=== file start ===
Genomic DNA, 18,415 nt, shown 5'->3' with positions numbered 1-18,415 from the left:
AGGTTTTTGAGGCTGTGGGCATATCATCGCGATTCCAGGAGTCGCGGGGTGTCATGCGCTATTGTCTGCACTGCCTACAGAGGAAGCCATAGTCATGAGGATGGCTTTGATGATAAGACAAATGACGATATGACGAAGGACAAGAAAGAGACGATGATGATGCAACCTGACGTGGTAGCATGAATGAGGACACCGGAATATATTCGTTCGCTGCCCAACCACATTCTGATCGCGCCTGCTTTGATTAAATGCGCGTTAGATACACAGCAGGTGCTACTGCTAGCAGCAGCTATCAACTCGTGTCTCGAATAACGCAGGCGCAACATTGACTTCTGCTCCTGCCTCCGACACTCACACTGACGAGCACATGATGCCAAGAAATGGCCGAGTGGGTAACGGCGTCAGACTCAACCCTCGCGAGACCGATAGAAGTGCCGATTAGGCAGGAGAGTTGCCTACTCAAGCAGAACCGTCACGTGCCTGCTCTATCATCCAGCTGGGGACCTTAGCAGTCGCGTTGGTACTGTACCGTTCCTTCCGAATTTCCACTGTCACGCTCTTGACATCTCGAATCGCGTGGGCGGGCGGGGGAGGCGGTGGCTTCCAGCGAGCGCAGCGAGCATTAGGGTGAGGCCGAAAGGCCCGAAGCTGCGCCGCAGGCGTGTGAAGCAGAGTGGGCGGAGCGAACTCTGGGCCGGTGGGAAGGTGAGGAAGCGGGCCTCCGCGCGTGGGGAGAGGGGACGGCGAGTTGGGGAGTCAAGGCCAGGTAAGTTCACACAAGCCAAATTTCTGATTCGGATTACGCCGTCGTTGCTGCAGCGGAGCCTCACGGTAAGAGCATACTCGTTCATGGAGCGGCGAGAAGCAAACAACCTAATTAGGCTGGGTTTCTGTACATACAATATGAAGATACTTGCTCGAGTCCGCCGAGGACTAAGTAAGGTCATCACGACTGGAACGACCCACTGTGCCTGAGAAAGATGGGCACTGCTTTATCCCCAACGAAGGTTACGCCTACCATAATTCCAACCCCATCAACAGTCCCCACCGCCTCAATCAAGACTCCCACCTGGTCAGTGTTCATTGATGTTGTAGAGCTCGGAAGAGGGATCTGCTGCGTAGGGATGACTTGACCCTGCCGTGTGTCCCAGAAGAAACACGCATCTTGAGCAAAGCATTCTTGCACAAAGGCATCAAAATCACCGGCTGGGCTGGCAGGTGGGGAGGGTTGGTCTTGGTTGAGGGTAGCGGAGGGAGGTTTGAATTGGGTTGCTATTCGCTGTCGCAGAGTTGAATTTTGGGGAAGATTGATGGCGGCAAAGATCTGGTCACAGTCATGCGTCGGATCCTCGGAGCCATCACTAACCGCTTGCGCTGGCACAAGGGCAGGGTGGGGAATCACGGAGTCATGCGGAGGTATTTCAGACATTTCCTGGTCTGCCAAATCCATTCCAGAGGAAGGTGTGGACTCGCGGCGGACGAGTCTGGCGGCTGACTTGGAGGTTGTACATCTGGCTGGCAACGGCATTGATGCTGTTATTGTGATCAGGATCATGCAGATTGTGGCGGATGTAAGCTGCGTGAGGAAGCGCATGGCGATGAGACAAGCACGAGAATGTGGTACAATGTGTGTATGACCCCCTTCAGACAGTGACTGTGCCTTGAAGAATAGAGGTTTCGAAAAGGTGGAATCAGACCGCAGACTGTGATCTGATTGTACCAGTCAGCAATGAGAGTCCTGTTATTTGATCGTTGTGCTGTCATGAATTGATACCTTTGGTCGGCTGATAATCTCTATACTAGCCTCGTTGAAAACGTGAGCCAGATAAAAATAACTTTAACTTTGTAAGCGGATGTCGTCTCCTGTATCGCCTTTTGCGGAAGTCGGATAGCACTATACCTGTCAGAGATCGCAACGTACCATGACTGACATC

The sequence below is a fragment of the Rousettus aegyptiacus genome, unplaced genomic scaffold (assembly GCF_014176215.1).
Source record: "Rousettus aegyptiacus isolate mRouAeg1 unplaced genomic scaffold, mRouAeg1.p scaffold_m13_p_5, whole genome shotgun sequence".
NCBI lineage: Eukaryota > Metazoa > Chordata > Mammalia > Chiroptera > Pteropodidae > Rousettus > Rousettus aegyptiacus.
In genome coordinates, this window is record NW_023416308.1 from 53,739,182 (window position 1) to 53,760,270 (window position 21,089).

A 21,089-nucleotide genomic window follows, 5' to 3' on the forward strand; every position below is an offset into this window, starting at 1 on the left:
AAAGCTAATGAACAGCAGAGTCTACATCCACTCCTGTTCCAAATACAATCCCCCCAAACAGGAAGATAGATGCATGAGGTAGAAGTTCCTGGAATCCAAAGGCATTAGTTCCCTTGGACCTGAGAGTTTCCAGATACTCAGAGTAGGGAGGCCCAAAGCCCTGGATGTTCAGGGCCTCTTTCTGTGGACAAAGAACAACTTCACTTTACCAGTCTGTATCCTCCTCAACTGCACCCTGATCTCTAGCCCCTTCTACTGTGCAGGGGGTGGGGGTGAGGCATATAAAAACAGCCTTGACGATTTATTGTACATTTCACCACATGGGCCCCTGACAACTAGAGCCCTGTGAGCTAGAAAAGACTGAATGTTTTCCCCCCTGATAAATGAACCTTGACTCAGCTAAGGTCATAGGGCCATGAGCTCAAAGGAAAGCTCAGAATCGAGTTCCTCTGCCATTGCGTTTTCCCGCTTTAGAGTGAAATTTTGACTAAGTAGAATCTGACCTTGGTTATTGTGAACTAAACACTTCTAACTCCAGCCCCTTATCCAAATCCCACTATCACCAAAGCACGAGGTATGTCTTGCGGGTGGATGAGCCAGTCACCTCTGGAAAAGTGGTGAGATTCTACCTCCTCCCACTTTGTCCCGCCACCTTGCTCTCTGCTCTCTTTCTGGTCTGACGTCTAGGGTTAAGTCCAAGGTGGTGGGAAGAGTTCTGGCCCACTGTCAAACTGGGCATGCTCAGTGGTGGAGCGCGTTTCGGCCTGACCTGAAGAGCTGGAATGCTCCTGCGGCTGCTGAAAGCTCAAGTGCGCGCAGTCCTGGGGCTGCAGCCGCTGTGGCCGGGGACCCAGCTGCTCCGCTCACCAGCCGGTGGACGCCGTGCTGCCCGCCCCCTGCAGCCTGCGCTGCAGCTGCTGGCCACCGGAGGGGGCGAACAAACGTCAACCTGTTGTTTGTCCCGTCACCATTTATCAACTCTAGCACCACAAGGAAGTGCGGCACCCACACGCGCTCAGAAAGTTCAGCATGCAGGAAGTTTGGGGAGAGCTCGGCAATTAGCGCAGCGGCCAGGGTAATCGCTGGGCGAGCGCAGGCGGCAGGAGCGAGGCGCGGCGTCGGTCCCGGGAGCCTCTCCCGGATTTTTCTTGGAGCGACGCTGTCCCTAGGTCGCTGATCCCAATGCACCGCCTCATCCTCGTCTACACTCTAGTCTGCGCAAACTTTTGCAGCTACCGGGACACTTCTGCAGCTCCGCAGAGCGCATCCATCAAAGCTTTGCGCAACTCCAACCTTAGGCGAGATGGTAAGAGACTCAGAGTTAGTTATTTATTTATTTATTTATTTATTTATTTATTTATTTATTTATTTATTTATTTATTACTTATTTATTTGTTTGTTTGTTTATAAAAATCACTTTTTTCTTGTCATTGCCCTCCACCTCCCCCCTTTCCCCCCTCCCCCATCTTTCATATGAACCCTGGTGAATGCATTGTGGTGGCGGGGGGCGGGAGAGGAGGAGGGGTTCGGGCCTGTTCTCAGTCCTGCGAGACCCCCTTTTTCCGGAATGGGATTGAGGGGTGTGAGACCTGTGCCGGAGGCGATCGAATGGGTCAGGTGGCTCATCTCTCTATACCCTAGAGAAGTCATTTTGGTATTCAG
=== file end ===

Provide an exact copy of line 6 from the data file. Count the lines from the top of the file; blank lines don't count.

In genome coordinates, this window is record NW_023416308.1 from 53,739,182 (window position 1) to 53,760,270 (window position 21,089).